The final day of the 2019 Global Street Paper Summit allowed delegates to hear more on the theme of digital technology and its infiltration of facts, news and the journalism industry.
This time it was through the prism of social media analytics, as presented by expert in the field Ray Serrato, who works at the intersection of digital and human rights. Based in Berlin with non-profit global activism organisation Avaaz, Serrato takes part in data-driven investigations of how social media platforms are being used to spread misinformation and distort the democratic process, in an attempt to hold those platforms to account and expose the truth.
To illustrate this, Serrato used a number of examples of how people and news outlets have reacted to local events, or how political unrest has been stoked by using Facebook, Twitter, YouTube and other social media outlets. These ranged from the murder of a man in the German town of Chemnitz and how this was seized upon by the German alt-right, to how new Twitter users spring up and worked in “shifts” to spread racist and sectarian misinformation about the Muslim Rohingya people in Myanmar. In the latter example, Serrato told of how even joke memes were weaponised to create anti-Rohingya sentiment.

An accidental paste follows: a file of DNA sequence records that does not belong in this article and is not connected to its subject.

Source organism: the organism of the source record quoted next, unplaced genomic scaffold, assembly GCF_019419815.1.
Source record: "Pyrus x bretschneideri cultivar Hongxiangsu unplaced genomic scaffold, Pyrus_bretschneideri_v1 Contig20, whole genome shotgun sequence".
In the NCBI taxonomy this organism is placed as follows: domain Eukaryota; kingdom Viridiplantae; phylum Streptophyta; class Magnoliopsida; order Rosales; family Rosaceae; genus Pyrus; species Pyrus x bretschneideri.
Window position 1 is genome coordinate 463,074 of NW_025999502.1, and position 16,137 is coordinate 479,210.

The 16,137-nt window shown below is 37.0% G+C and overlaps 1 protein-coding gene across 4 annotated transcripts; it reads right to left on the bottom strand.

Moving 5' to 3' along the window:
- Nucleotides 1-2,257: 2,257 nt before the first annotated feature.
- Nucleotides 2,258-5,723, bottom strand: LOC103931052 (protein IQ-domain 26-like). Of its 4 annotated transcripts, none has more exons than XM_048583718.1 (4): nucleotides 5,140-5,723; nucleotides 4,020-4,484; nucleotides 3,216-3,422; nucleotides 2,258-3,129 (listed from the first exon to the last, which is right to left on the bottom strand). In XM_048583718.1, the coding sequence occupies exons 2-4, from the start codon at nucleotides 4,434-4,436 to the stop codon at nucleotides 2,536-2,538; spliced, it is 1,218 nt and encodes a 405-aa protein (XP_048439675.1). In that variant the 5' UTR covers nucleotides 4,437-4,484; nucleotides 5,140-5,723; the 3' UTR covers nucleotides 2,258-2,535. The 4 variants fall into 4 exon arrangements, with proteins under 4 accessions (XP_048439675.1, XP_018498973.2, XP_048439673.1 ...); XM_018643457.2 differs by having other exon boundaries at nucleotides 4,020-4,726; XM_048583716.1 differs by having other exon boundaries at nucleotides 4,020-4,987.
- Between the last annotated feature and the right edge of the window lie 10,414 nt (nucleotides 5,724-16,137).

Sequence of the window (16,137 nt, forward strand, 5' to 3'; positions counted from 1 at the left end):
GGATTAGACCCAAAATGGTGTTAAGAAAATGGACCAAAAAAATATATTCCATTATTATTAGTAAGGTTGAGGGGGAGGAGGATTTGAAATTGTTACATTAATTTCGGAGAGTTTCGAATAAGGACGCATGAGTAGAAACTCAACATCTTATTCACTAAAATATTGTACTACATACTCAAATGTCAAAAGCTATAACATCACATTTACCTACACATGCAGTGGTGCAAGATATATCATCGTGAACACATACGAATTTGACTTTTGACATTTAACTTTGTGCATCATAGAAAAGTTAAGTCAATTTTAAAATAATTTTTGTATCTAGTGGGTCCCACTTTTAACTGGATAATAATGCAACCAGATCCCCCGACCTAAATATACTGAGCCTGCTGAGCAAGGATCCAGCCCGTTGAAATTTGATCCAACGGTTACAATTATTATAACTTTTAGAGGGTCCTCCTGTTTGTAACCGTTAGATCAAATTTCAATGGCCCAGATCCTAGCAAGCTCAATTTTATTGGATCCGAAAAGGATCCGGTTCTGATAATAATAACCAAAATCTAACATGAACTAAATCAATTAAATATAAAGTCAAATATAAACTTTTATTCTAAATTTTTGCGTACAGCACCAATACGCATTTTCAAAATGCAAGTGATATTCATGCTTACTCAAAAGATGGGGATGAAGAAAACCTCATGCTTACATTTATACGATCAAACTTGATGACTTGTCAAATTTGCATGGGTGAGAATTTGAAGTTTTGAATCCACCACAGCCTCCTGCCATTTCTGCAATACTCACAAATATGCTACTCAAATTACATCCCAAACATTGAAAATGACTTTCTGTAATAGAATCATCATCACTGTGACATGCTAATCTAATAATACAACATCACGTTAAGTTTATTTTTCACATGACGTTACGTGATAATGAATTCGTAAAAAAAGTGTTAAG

Speaking to captivated delegates, Serrato said: “Fake news is affecting the realities of humans around the world every day. It’s also being used as a political weapon. A better term for fake news is disinformation. It’s the use of information to intentionally distort facts.”
“The truth is getting lost on social media. It’s poisoning the well of our communities and society overall.”
Using analytical graphs and tables of social media data, Serrato laid out in layman’s terms the furore that occurs around a politicised story, and how that manifests itself online.
There was time to discuss the positive aspects of social media, including the idea that platforms being weaponised for nefarious reasons means they also have the ability to be commandeered to do good, such as social campaigning.
“There are a lot of grim things about social media, but in the end it also has the potential to help us,” said Serrato.
An extended interview with Ray Serrato will be available to INSP members shortly after #INSP2019